Henry George (1839-1897)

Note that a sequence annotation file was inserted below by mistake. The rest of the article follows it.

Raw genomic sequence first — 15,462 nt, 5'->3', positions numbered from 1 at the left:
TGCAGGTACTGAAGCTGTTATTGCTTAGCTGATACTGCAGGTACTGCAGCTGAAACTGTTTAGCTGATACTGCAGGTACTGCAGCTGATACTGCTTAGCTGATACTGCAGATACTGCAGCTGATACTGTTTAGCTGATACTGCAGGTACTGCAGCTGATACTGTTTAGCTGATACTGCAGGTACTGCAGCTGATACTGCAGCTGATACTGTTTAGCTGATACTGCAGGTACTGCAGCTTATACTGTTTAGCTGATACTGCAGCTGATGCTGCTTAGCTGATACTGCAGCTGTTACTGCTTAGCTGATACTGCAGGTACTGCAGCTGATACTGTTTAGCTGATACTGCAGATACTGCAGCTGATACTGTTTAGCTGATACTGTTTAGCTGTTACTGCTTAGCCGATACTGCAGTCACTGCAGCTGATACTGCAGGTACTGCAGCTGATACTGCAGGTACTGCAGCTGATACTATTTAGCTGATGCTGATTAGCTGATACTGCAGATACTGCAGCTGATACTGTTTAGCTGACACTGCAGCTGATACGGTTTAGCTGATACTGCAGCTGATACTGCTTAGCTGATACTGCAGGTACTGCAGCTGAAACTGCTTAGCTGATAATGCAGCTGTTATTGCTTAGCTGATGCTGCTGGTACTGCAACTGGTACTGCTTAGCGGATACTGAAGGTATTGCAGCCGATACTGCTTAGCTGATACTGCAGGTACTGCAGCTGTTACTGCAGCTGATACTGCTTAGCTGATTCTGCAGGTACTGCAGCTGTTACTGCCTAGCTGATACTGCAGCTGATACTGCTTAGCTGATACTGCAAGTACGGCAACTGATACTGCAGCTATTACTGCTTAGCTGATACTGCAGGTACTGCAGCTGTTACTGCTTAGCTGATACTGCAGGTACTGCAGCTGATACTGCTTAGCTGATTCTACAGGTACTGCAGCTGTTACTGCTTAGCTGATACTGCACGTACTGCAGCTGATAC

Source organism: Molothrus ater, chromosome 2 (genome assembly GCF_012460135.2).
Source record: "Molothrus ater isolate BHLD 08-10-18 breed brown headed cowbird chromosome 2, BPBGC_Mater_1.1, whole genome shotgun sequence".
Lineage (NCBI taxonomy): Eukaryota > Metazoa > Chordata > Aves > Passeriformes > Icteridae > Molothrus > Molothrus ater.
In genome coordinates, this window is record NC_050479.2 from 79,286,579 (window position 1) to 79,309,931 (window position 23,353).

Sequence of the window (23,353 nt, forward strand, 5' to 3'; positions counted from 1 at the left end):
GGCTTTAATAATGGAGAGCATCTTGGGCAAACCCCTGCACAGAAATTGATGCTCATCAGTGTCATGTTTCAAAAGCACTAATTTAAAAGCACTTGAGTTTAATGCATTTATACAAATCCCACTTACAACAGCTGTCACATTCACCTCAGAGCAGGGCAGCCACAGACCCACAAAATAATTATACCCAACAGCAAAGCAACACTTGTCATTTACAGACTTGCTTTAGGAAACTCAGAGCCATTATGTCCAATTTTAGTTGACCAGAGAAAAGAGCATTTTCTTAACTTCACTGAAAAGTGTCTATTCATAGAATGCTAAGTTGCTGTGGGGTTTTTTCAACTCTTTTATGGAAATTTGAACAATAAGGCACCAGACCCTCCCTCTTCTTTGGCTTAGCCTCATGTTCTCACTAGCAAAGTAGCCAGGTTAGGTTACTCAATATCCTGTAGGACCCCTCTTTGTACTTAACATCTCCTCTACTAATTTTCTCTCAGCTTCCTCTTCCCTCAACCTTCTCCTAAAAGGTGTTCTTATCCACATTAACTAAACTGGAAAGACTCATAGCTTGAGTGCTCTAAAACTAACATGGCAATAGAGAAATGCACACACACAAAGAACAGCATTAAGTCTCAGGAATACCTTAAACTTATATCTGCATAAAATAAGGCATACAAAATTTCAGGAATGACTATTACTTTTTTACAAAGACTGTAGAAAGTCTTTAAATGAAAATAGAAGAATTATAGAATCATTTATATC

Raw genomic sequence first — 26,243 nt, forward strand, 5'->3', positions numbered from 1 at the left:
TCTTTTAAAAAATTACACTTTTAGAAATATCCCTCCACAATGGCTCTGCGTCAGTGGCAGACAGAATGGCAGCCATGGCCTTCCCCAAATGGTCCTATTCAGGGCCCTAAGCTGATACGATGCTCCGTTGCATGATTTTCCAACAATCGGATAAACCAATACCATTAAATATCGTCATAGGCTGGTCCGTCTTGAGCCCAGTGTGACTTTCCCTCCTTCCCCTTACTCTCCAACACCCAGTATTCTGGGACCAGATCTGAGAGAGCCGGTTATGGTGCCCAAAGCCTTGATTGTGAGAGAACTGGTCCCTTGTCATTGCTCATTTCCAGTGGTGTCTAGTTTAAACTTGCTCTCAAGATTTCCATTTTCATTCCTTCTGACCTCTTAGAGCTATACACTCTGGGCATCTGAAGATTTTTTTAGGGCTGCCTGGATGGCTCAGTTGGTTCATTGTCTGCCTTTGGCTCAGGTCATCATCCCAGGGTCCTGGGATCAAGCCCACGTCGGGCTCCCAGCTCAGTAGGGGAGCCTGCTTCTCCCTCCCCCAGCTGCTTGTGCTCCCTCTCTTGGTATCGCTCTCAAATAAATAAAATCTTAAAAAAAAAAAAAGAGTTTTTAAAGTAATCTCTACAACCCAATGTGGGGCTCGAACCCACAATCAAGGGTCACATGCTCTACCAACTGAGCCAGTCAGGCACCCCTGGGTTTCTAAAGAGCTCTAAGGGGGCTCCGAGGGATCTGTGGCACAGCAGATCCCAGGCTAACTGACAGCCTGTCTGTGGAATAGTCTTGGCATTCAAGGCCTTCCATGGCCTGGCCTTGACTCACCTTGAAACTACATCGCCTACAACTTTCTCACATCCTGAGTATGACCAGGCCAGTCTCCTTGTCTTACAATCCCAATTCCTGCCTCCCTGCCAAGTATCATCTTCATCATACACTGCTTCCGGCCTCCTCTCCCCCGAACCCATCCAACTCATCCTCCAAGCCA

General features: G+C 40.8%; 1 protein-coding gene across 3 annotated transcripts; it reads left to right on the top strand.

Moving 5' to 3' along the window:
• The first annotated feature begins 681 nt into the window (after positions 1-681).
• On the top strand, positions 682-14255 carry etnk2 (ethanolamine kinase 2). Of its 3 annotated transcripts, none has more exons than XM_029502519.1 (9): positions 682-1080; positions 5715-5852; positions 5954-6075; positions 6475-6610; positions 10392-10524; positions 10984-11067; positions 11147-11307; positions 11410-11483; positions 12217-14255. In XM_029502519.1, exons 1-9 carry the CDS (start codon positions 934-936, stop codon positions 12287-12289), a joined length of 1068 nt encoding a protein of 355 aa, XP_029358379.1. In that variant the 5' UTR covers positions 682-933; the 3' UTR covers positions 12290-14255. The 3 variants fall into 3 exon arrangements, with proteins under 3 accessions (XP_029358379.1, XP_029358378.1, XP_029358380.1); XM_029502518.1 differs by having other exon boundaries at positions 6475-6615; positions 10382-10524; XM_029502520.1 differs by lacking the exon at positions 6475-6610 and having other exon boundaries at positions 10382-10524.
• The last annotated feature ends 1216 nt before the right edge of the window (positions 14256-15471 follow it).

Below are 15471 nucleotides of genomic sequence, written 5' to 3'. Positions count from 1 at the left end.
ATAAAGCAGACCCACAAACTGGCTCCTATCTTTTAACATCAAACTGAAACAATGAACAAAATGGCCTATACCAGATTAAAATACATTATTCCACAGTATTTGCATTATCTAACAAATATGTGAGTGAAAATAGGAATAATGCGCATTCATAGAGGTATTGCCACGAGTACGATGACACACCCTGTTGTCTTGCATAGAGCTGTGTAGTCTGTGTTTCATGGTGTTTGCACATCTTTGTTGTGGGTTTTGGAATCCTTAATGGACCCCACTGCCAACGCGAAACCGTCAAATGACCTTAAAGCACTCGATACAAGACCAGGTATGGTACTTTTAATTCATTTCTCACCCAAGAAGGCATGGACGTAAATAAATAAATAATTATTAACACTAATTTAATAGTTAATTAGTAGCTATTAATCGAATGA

For justice to be done between men it is not necessary for the State to take the land; it is only necessary to take its rent. Our primary social adjustment is a denial of justice. In allowing one man to own the land on which and from which other men must live, we have made them his bondsmen in a degree which increases as material progress goes on. A tax on land values is of all taxes that which best fulfils every requirement of a perfect tax. As land cannot be hidden or carried off, a tax on land values can be assessed with more certainty and can be collected with greater ease and less expense than any other tax, while it does not in the slightest degree check production or lessen its incentive. It is, in fact, a tax only in form, being in nature a rent - a taking for the use of the community of a value that arises not from individual exertion but from the growth of the community. For it is not anything that the individual owner or user does that gives value to land. The value that he creates is a value that attaches to improvements. This, being the the result of individual exertion, properly belongs to the individual, and cannot be taxed without lessening the incentive to production. But the value that attaches to land itself is a value arising from the growth of the community and increasing with social growth. It therefore properly belongs to the community, and can be taken to the last penny without in the slightest degree lessening the incentive to production. (Introduction to Protection or Free Trade) -- The way taxes raise prices is by increasing the cost of production and checking supply. But land is not a thing of human production, and taxes upon rent cannot check supply. Therefore, though a tax upon rent compels owners to pay more, it gives them no power to obtain more for the use of their land, as it in no way tends to reduce the supply of land. On the contrary, by compelling those who hold land for speculation to sell or let for what they can get, a tax on land values tends to increase the competition between owners, and thus to reduce the price of land. Progress and Poverty, Book 8, Chapter 3.

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